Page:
Video Surveillance: 10 Questions to Ask in Deploying Video Analytics

What you need to know to deploy analytics right


Systems that require extensive manual calibration and setup will be more difficult and expensive to maintain over time. Many times users only realize their system needed additional calibration after a theft or event has occurred.

 

8. What are the camera placement restrictions?

Restrictions on camera placement locations can affect the design. Sometimes these restrictions are governed by other site safety criteria, as in refinery or electrical substation sites, other times they are simply a cost trade-off. It’s important to know beforehand if there are any site-specific criteria that will limit camera placement options.

 

9. What’s the Internet connectivity at the protected premises?

Video analytics are typically deployed in scenarios where there is some kind of live monitoring, either by a third party central station or end user. In order for events to reach the operators in a timely manner and for those operators to view video or interact via audio talk-down, you will need Internet connectivity at the site. Alarm sending and live video viewing rely on the upstream bandwidth (data going out of the site), which is usually lower than the downstream bandwidth and frequently glossed over in ISP specs. Ensure that the upstream bandwidth can sustain at least 500Kbps, and that the data usage contracts do not limit usage. A typical site will use about 4 to 8GB per month in data transfer, assuming six cameras and a moderate amount of activity and live viewing. Static IPs for the Internet connection are not strictly required, but will make life easier. Many ISPs offer a static IP option for around $10 or $20 per month; it’s a wise choice if that option is available.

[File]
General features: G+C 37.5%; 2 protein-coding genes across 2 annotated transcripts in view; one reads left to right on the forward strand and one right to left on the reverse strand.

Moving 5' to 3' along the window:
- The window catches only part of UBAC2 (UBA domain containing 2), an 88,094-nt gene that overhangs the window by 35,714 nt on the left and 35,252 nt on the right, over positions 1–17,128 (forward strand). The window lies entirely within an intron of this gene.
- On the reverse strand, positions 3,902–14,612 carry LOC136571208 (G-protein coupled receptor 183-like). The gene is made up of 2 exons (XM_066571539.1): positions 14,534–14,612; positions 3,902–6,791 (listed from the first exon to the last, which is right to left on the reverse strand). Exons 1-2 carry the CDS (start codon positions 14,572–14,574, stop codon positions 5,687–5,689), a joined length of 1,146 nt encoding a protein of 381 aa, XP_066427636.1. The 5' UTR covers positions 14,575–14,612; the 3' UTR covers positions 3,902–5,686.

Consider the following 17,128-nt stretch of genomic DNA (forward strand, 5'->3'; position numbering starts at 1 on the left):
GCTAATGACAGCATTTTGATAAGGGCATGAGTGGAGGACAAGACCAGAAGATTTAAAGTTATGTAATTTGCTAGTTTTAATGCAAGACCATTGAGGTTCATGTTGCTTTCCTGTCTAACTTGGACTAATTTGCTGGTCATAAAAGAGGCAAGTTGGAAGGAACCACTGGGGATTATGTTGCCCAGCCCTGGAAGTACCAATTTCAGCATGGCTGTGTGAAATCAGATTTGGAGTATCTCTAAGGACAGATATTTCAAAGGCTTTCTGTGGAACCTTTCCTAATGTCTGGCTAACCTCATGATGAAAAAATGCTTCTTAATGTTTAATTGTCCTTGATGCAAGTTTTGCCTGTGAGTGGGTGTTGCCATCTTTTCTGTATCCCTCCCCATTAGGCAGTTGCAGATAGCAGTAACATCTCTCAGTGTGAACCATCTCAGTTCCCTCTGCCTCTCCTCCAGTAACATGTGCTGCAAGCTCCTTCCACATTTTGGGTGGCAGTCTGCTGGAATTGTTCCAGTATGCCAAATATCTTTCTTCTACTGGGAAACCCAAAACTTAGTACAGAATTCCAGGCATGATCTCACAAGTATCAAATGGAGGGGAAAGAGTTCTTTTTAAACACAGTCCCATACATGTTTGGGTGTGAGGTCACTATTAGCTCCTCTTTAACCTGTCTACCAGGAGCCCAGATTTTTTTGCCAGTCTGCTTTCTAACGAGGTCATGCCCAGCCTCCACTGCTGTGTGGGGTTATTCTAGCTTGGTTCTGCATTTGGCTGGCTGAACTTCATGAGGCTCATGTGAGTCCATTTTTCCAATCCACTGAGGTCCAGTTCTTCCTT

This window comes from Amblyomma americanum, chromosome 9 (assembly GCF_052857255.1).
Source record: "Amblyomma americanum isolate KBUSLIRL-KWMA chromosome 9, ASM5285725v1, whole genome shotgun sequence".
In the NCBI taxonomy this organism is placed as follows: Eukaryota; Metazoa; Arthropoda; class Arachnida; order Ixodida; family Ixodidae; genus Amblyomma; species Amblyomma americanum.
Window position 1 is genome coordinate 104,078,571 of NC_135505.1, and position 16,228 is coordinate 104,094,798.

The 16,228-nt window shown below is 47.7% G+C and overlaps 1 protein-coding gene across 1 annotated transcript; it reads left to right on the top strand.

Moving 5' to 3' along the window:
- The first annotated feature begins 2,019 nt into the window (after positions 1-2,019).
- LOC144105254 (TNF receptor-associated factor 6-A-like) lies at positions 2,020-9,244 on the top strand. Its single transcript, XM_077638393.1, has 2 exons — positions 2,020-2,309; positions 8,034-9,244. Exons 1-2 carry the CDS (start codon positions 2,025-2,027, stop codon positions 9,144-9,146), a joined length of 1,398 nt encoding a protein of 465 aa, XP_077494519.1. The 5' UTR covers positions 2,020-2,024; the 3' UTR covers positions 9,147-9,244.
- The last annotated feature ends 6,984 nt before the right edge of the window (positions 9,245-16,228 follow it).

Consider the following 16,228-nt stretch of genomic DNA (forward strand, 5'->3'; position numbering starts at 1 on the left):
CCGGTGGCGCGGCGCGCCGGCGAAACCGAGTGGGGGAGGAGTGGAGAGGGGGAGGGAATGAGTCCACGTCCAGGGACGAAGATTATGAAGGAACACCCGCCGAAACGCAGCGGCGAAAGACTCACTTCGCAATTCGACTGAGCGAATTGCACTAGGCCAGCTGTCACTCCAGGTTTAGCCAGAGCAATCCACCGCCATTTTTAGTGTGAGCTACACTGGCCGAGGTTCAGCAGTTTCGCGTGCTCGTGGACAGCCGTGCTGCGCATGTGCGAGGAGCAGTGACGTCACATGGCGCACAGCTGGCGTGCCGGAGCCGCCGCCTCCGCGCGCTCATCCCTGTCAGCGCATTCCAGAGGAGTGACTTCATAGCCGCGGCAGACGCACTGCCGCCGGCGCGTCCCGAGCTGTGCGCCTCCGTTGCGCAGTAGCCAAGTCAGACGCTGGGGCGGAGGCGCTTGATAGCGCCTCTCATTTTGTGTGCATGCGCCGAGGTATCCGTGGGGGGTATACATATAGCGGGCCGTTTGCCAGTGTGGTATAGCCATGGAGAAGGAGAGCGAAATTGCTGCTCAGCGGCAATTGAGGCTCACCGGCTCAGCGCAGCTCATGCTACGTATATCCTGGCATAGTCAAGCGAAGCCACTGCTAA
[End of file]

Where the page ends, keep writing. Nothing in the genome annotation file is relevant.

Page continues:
10. What options are available to handle false alarms?

A good analytics system can do more than simply classify objects as “yes” or “no.” Ideally we strive for zero false alarms, but there are a wide variety of scenarios encountered and better/more accurate configuration options can help. You should have precise control over Regions of Interest (the actual part of the field of view where the analytics are applied), the ability to distinguish objects by type (person vs. vehicle) and the ability to have different rules and regions active based on the time of day or the day of the week. This will help ensure the system is not inadvertently triggered by nuisances like animals or by employees during normal working hours.

 

Brian Karas is the director of Field Engineering for VideoIQ Inc., based in Bedford, Mass.